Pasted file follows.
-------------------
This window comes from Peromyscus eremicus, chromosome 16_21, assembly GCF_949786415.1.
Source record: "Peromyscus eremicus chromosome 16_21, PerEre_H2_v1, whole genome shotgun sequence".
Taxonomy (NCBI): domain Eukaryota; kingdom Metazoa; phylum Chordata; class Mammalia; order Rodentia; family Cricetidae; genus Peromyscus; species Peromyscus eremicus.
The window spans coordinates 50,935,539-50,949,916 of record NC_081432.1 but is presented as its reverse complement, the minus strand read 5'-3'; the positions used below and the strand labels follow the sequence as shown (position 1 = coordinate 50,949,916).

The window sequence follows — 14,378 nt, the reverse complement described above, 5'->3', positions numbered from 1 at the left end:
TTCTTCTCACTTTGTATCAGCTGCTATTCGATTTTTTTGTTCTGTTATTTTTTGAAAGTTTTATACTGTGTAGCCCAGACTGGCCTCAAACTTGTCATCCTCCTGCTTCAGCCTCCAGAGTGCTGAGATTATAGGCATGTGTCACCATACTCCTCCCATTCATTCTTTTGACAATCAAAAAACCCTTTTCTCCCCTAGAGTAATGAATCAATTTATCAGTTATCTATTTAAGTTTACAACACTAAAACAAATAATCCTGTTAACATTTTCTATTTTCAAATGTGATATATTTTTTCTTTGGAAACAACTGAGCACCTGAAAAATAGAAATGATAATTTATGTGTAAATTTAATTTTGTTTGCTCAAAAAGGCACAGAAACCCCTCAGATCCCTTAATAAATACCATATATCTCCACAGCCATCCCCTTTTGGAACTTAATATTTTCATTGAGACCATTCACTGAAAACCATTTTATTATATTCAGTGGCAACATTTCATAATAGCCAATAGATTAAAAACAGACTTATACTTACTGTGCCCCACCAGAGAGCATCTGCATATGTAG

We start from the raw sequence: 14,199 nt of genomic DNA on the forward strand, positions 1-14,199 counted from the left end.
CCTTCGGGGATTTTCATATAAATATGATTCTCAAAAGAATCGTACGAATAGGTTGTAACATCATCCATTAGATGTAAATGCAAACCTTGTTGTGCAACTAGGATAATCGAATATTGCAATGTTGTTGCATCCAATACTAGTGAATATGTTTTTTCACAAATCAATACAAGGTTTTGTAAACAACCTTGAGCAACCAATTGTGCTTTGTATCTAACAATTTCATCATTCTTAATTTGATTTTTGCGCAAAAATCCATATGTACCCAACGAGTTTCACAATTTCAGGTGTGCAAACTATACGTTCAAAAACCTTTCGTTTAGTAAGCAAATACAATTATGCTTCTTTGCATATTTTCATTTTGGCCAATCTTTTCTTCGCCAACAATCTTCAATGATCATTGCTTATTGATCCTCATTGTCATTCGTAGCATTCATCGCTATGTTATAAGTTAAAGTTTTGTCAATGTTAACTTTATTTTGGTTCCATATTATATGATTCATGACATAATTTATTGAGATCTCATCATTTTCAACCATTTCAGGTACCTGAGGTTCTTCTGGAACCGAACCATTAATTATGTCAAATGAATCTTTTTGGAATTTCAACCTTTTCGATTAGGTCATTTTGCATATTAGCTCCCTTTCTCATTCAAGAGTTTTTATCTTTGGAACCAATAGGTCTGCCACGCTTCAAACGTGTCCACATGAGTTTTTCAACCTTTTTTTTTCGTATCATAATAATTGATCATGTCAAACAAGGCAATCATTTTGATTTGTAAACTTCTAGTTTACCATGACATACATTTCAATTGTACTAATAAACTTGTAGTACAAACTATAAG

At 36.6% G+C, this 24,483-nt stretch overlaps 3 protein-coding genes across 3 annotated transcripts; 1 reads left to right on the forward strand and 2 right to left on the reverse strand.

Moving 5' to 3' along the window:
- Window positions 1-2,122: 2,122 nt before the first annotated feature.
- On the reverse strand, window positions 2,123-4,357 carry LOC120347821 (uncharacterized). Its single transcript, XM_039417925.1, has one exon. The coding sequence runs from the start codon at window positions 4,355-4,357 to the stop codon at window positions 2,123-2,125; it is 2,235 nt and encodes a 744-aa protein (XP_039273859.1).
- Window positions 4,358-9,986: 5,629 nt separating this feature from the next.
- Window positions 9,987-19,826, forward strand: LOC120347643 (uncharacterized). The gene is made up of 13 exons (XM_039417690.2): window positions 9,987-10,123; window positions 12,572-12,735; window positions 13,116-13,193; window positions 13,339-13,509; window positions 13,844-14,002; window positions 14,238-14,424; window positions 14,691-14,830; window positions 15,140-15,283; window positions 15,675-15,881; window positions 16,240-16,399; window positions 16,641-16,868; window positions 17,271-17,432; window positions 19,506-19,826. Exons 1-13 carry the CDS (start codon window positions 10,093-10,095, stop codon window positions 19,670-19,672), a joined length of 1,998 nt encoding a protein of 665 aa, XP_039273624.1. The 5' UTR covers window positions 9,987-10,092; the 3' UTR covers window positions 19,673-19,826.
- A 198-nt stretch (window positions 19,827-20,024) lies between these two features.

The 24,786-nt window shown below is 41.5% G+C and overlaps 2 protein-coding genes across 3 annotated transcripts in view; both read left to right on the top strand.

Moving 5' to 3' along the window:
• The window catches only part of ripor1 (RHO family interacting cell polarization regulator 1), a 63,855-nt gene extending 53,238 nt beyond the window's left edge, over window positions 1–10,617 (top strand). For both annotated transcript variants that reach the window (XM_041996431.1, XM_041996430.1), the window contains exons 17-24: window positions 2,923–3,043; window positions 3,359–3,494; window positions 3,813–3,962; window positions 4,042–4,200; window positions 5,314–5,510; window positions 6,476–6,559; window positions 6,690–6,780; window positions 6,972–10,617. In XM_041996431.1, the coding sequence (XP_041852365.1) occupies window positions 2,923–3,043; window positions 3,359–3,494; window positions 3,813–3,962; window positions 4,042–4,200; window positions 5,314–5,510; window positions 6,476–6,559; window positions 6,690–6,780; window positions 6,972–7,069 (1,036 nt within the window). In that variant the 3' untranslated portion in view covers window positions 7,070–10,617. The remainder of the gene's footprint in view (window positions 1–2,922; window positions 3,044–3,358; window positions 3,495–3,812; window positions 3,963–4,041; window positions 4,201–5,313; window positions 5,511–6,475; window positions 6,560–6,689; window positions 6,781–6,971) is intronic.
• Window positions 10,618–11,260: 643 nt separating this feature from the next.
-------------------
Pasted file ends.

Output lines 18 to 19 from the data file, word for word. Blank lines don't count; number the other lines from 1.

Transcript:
• The window catches only part of ripor1 (RHO family interacting cell polarization regulator 1), a 63,855-nt gene extending 53,238 nt beyond the window's left edge, over window positions 1–10,617 (top strand). For both annotated transcript variants that reach the window (XM_041996431.1, XM_041996430.1), the window contains exons 17-24: window positions 2,923–3,043; window positions 3,359–3,494; window positions 3,813–3,962; window positions 4,042–4,200; window positions 5,314–5,510; window positions 6,476–6,559; window positions 6,690–6,780; window positions 6,972–10,617. In XM_041996431.1, the coding sequence (XP_041852365.1) occupies window positions 2,923–3,043; window positions 3,359–3,494; window positions 3,813–3,962; window positions 4,042–4,200; window positions 5,314–5,510; window positions 6,476–6,559; window positions 6,690–6,780; window positions 6,972–7,069 (1,036 nt within the window). In that variant the 3' untranslated portion in view covers window positions 7,070–10,617. The remainder of the gene's footprint in view (window positions 1–2,922; window positions 3,044–3,358; window positions 3,495–3,812; window positions 3,963–4,041; window positions 4,201–5,313; window positions 5,511–6,475; window positions 6,560–6,689; window positions 6,781–6,971) is intronic.
• Window positions 10,618–11,260: 643 nt separating this feature from the next.